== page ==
Sunday, June 12, 2016

The "Undercover Trump Supporters" of Eastern Long Island

Twelve years ago, Liz and I purchased a vacation home in a working class neighborhood of Eastern Long Island called "The Springs." Over time, we have gotten to know our next door neighbors, almost all year round residents, who are a combination of Latino immigrants and long time white working class and middle class residents of the East End. The connection between the two largest groups is complicated. Whites and Latinos work in the same businesses, send their children to the same public schools, play on the same teams and especially among young people date and forge friendships across racial and cultural lines, but rarely interact socially as entire families. Moreover, based on articles in the local newspapers and conversations with white neighbors, there is an undercurrent of resentment of the Latino newcomers relating to issues ranging from noise, overcrowding in houses and loud parties to the growing presence of non English speaking students in local public schools.
Given the tension about the Latino presence in the Springs, made more complicated by the daily interaction of Latino and white residents in virtually every local institution, I wondered how the Trump candidacy was going to effect my neighborhood and my neighbors. Here was a candidate who voiced resentment of undocumented immigrants in raw, incendiary terms which I knew, from my own experience, produced fear, resentment and anger in people from the groups targeted, even if they weren't undocumented. How would my neighbors who were Trump supporters express their support and how were my Latino neighbors going to respond?.
Well, so far, I have been unable to find out because I have seen not a single Trump sign on a lawn in the Springs, nor a single Trump sticker on a car. What is going on? Does it mean that all my white working class and middle class neighbors are signing off on Mr Trump's appeal?
Not at all, says one of my East End friends, who lives in community thirty miles away. Huge numbers of her friends and family members, many of whom are civil servants, plan to vote for Donald Trump because they feel the growing presence of undocumented immigrants has destabilized their schools and communities. Some are torn up inside about this because they have strong ties to the Latino students they teach or Latino co workers; others are filled with a rage that spills over into overt racism, but combined, the two groups constitute a huge cohort of what my friend calls "underground Trump supporters" whose numbers may be large enough to sway the election.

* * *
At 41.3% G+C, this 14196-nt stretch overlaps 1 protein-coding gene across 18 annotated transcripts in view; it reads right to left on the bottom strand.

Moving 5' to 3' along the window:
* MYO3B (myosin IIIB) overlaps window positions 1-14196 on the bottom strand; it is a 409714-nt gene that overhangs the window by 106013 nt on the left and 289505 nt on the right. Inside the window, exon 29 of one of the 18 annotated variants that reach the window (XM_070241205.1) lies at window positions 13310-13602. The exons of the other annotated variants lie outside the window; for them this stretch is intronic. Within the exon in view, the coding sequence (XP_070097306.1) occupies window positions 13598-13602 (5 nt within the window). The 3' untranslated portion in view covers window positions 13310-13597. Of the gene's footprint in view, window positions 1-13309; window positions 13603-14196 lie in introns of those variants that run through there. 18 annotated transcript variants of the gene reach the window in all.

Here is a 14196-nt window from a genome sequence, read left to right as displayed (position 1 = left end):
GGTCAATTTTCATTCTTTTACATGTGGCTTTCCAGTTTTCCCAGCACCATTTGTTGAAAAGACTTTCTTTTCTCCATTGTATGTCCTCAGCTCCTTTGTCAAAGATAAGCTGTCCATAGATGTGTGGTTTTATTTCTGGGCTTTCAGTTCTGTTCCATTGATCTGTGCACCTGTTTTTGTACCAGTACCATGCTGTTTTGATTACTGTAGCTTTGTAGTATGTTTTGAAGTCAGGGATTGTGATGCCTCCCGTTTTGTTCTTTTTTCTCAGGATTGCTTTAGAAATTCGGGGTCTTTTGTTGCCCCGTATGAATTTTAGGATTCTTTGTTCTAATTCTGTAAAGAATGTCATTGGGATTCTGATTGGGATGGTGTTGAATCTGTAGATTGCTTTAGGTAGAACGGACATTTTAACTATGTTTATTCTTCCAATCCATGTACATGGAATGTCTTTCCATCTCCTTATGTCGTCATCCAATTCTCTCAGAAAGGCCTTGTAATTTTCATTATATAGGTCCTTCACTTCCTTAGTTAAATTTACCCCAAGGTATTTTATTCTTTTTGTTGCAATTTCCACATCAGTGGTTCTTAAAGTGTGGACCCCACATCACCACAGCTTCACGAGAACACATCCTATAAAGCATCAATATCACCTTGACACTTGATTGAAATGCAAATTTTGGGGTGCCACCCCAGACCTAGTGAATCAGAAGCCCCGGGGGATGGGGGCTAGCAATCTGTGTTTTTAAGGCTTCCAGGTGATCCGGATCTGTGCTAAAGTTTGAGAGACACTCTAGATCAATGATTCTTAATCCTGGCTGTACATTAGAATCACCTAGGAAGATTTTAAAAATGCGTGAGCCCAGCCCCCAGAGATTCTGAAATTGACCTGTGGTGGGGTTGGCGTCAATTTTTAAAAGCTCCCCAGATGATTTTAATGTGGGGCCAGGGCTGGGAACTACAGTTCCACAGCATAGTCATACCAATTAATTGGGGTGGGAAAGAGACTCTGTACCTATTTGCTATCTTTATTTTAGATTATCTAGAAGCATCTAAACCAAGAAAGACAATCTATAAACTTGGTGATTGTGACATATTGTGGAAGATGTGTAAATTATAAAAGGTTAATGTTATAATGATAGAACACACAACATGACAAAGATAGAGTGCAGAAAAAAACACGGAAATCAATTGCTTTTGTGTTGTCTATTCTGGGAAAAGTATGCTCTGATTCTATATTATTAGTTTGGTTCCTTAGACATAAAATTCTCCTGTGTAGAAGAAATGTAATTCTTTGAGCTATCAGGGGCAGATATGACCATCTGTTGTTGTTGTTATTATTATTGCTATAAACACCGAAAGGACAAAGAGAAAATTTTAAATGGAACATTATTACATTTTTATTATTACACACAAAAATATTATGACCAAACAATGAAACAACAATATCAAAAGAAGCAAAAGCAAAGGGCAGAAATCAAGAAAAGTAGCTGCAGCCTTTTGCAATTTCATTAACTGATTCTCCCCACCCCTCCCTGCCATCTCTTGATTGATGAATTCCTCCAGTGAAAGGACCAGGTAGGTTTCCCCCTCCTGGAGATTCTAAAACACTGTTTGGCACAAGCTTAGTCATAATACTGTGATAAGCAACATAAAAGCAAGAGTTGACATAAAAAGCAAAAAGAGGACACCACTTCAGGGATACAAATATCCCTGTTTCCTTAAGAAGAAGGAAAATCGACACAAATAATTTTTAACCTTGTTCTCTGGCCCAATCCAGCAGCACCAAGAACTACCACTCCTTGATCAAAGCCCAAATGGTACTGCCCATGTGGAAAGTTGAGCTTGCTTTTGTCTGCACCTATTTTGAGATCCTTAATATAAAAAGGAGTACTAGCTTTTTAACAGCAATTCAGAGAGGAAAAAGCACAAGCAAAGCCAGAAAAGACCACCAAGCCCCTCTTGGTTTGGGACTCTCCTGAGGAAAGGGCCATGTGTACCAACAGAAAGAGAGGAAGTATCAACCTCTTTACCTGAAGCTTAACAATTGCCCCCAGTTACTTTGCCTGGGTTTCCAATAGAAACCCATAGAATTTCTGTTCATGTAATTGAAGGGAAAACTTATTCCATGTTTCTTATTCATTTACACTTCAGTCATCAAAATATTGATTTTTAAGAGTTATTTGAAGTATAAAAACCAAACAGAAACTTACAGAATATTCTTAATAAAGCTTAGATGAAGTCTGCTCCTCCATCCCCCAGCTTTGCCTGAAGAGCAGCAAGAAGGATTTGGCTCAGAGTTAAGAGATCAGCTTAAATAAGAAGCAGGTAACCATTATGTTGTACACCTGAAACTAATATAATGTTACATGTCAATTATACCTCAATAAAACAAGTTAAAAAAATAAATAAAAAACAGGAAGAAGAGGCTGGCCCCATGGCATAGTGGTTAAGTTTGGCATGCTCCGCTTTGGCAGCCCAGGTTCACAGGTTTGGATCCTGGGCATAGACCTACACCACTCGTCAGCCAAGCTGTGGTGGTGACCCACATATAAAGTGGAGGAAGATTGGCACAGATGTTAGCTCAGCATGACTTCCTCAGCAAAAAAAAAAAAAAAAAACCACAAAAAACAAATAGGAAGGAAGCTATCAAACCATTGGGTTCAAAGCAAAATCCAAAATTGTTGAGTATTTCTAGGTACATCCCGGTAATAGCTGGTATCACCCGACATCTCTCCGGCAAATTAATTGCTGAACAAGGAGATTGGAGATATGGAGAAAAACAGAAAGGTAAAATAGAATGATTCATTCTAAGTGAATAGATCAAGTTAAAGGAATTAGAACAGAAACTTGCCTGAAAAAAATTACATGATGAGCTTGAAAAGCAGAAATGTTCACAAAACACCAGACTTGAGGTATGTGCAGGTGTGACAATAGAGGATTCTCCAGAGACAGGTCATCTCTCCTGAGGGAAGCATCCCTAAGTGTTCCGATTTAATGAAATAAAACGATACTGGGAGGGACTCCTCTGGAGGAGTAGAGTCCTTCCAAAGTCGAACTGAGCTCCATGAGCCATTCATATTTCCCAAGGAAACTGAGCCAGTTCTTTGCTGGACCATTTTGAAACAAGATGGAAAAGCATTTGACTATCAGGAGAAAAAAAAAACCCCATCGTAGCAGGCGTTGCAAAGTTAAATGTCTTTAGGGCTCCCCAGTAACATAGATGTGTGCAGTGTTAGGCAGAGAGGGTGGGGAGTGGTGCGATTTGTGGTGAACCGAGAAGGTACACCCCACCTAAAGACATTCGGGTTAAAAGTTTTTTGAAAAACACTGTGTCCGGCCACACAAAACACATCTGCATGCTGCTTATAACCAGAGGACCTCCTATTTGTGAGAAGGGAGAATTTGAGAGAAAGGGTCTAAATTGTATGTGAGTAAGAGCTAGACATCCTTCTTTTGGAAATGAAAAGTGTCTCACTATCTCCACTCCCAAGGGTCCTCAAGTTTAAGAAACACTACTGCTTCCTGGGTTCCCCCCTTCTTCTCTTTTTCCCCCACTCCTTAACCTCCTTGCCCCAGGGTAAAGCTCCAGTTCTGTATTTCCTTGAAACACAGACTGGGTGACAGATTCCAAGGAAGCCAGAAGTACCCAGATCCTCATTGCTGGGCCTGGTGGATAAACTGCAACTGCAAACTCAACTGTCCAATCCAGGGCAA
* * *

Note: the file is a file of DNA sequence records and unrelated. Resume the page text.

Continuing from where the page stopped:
As for the reluctance to display their Trump support openly, what my friend said was revealing. One of the reasons Trump is getting support, she said, is that anyone raising questions about immigration in her community, especially if they are a public servant, is accused of being a racist. Trump's fiery rhetoric about immigration allows this long needed discussion to take place; And in a community where the Latino presence in the schools has grown so rapidly that it has strained resources to the breaking point, that has gained him huge support.
But it is a support that is filled with fear, ambivalence, even a little guilt. Many Trump supporters are afraid that if they put Trump signs on their lawn or Trump stickers on their car, they will enrage or offend the Latino co-workers, clients, students, and neighbors they interact with every day. Not only could this lead to arguments and fights, it could jeopardize their employment with schools or government agencies, whose leaders would view open signs of Trump support as racially incendiary in a multiracial community. Trump supporters KNOW their ideas offend many people, but they are desperate to make their voice heard so that issues important to them are addressed. Some don't care what anyone thinks about their identification with so controversial a candidate, but many do and they are trying to keep the "blowback" to a minimum
What we have here is a very tense situation even though there are no signs of the militias or storm troopers that some people on the left feared the Trump candidacy would inspire. Trump supporters on the East End know their public endorsement of the candidate would offends many people they live and work with But feel they have no choice but to vote for him to protect their families and communities,
It is a very sad state of affairs.